We consider a robot, which has two rotary joints and an arm.
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We consider the simplest possible robot, which has one rotary joint and an arm.
We consider a robot with three joints that moves its end-effector on a plane.
We revisit the simple 2-link planar robot and determine the inverse kinematic function using simple geometry and trigonometry.
A robot joint controller is a type of feedback control system which is an old and well understood technique. We will learn how to assemble the various mechatronic components such as motors, gearboxes, sensors, electronics and embedded computing in a feedback configuration to implement a robot joint controller.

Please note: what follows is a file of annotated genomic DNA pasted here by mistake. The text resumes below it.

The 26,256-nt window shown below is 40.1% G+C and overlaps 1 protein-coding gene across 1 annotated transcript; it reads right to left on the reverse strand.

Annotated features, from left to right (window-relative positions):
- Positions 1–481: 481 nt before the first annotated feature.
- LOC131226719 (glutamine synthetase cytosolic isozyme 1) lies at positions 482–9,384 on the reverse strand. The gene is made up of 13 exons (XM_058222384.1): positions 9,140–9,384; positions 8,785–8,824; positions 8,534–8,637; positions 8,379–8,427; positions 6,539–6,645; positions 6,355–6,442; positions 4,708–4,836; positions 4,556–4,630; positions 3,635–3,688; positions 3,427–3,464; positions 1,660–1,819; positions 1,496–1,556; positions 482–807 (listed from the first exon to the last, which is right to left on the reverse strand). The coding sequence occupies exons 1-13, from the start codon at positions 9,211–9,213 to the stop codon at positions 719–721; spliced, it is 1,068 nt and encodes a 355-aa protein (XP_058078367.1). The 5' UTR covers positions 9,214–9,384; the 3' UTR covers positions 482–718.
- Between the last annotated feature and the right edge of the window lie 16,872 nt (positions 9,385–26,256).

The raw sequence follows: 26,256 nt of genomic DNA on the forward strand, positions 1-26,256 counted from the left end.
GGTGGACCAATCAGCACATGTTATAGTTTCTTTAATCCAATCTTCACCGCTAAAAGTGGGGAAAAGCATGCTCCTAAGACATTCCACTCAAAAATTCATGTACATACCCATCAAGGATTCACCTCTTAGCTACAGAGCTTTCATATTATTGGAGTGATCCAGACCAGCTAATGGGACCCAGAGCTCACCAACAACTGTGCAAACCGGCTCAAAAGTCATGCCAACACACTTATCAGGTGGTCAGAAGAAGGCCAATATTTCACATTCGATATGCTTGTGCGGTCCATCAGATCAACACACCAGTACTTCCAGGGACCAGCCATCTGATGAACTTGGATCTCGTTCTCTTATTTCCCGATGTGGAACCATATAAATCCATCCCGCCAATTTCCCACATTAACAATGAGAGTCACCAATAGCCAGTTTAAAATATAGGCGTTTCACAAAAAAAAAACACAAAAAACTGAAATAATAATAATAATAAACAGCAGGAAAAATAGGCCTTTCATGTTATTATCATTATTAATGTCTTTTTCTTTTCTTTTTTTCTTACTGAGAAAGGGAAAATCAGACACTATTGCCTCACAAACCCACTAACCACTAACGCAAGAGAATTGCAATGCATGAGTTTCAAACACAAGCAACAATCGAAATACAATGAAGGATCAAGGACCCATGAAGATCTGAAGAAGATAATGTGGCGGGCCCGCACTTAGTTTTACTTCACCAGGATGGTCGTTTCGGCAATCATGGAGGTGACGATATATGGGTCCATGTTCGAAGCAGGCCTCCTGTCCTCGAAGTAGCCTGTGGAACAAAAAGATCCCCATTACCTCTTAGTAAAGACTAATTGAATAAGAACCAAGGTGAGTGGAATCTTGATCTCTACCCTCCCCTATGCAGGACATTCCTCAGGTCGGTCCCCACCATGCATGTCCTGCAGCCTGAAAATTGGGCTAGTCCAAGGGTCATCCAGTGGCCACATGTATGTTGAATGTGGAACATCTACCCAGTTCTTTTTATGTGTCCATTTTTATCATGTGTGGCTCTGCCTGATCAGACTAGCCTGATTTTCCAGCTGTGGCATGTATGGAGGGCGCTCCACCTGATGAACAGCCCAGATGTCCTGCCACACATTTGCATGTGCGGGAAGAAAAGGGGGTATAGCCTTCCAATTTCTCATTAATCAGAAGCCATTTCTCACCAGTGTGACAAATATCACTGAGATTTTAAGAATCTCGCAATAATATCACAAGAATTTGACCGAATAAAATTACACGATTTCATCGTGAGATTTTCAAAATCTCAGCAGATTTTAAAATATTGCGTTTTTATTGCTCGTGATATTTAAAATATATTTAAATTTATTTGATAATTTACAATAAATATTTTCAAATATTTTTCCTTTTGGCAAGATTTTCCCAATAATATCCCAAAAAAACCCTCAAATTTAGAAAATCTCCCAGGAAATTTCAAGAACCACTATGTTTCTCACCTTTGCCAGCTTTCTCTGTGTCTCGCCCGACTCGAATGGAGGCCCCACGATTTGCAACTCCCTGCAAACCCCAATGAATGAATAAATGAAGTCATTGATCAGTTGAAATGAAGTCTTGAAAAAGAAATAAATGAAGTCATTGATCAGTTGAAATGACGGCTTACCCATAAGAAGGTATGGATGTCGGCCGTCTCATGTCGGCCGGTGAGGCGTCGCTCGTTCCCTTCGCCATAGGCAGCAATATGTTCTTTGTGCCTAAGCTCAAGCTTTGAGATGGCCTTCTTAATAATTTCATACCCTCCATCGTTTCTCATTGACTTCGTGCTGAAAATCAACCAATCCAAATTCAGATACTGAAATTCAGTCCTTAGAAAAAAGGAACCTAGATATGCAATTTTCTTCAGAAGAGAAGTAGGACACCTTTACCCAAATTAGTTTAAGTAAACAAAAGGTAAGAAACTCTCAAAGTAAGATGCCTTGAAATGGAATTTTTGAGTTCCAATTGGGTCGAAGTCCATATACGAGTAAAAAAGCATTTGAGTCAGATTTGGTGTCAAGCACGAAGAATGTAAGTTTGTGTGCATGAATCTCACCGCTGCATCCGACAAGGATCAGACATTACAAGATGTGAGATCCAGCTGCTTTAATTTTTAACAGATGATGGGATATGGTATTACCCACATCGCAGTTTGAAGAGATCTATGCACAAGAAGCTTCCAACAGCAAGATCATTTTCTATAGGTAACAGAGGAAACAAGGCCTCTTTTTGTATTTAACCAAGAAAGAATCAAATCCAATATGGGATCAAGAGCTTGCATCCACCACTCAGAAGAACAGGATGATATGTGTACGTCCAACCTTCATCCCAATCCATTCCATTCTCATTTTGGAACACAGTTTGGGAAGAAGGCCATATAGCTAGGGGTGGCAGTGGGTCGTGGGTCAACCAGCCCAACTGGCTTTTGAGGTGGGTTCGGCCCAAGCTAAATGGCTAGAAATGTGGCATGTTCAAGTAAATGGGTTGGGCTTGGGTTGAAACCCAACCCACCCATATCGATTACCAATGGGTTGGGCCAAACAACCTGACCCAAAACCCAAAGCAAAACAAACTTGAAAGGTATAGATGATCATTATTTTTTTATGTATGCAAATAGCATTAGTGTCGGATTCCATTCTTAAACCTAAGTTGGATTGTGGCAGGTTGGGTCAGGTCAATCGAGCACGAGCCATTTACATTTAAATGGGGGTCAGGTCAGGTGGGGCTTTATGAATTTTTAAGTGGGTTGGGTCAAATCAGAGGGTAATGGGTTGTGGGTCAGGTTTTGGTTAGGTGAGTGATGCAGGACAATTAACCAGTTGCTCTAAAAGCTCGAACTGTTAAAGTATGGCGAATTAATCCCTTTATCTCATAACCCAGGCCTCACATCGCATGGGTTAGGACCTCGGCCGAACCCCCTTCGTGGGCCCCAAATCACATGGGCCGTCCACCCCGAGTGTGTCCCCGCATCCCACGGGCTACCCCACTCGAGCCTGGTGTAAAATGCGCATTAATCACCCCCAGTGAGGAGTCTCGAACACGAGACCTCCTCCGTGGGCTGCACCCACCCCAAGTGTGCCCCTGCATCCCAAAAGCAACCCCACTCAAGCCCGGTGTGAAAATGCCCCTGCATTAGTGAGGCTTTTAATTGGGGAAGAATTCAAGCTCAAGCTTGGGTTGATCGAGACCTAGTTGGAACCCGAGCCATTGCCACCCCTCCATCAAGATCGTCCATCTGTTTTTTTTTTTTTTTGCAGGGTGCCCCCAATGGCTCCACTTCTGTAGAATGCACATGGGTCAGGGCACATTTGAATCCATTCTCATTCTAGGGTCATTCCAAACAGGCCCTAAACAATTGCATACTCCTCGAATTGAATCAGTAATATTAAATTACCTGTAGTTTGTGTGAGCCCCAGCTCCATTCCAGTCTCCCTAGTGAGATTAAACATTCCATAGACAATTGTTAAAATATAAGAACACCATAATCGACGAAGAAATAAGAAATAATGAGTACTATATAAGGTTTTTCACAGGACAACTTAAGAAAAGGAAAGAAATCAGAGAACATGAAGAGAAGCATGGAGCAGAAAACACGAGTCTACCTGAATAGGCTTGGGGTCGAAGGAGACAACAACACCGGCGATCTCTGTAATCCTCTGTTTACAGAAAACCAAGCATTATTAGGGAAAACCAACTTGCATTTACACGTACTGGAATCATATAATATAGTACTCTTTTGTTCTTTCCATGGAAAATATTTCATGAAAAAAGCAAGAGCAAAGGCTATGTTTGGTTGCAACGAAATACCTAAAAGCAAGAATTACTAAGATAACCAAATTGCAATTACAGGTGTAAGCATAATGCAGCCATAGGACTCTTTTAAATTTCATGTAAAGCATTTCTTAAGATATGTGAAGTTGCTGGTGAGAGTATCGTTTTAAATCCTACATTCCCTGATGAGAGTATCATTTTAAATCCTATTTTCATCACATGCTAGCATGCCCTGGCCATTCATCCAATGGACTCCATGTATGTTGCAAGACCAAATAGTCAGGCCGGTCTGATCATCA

We will learn about how we make the the robot joints move to the angles or positions that are required in order to achieve the desired end-effector motion. This is the job of the robot’s joint controller and in this lecture we will learn how this works. This journey will take us in to the […]
A number of strategies exist to reduce the effect of these coupling torques between the joints, from introducing a gearbox between the motor and the joint, to advanced feedforward strategies.
We will use Simulink to create a dynamic model of a single robot joint and simulate its operation.
We start by considering the effect of gravity acting on a robot arm, and how the torque exerted will disturb the position of the robot controller leading to a steady state error. Then we discuss a number of strategies to reduce this error.